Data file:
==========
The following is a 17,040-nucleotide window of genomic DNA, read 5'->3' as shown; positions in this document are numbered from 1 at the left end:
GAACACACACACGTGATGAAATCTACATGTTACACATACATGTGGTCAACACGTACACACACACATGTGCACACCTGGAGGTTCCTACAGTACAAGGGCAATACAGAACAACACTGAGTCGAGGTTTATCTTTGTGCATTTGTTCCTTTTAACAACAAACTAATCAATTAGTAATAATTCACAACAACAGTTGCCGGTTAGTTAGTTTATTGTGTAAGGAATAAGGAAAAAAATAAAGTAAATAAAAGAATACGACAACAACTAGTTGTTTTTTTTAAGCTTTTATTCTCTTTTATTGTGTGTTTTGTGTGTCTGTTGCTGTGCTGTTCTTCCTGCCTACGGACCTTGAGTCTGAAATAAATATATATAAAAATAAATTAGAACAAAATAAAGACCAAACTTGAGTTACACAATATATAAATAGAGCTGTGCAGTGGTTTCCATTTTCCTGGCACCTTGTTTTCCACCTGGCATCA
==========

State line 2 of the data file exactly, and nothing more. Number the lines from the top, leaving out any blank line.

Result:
GAACACACACACGTGATGAAATCTACATGTTACACATACATGTGGTCAACACGTACACACACACATGTGCACACCTGGAGGTTCCTACAGTACAAGGGCAATACAGAACAACACTGAGTCGAGGTTTATCTTTGTGCATTTGTTCCTTTTAACAACAAACTAATCAATTAGTAATAATTCACAACAACAGTTGCCGGTTAGTTAGTTTATTGTGTAAGGAATAAGGAAAAAAATAAAGTAAATAAAAGAATACGACAACAACTAGTTGTTTTTTTTAAGCTTTTATTCTCTTTTATTGTGTGTTTTGTGTGTCTGTTGCTGTGCTGTTCTTCCTGCCTACGGACCTTGAGTCTGAAATAAATATATATAAAAATAAATTAGAACAAAATAAAGACCAAACTTGAGTTACACAATATATAAATAGAGCTGTGCAGTGGTTTCCATTTTCCTGGCACCTTGTTTTCCACCTGGCATCA